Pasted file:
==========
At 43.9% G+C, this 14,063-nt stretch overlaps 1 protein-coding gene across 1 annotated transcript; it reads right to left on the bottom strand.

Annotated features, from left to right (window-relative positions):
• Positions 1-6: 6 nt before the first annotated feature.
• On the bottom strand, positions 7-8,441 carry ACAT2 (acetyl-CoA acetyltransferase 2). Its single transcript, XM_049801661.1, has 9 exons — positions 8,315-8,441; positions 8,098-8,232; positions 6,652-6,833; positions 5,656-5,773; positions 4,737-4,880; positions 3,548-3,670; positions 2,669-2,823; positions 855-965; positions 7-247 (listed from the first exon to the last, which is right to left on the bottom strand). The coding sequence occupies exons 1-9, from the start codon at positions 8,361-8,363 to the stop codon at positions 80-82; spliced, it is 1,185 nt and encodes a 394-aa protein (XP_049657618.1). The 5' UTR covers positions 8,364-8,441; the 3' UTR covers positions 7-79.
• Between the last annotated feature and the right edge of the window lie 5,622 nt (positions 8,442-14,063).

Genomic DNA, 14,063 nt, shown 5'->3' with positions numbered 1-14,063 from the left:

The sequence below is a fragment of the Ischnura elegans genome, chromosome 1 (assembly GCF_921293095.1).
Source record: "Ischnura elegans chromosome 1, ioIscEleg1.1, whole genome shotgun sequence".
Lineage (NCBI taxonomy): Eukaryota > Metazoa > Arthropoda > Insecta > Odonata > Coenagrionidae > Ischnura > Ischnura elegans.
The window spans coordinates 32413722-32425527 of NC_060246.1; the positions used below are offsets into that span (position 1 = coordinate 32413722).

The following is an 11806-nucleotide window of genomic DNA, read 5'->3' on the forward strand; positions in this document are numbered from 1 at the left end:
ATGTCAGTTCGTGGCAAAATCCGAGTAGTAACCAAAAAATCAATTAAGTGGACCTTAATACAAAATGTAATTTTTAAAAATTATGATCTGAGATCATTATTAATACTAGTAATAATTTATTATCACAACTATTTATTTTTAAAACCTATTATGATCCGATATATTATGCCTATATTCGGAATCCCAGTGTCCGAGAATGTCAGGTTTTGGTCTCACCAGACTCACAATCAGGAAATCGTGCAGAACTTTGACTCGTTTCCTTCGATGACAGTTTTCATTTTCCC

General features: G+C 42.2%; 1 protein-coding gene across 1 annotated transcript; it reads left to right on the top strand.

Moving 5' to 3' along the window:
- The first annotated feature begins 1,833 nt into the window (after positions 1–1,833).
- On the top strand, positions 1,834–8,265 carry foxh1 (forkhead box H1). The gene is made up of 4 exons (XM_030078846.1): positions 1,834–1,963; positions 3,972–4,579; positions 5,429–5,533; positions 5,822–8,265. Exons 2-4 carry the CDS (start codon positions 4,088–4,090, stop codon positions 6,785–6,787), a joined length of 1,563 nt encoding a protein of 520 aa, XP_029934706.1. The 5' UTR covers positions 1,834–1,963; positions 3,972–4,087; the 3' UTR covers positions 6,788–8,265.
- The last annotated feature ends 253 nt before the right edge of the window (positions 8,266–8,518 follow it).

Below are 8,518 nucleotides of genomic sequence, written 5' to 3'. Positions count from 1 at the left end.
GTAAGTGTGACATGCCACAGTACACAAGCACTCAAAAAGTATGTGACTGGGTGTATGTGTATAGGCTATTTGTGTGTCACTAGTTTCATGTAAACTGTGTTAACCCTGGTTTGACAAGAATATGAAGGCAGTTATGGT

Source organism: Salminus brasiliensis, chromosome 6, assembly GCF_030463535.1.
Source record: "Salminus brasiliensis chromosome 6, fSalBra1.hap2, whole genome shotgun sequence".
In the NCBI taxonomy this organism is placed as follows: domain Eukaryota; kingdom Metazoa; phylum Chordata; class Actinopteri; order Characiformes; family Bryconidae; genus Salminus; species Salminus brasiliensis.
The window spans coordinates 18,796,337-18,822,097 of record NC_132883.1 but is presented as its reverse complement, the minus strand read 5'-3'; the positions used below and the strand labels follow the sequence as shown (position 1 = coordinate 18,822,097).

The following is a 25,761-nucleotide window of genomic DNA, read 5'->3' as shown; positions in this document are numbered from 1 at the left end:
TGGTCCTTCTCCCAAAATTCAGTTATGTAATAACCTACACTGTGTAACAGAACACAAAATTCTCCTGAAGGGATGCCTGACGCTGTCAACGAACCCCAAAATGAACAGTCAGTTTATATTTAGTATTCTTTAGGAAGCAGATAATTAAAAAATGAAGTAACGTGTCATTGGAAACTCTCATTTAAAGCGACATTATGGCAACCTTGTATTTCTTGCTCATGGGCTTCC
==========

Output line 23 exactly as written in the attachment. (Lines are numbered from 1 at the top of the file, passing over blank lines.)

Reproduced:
The window spans coordinates 18,796,337-18,822,097 of record NC_132883.1 but is presented as its reverse complement, the minus strand read 5'-3'; the positions used below and the strand labels follow the sequence as shown (position 1 = coordinate 18,822,097).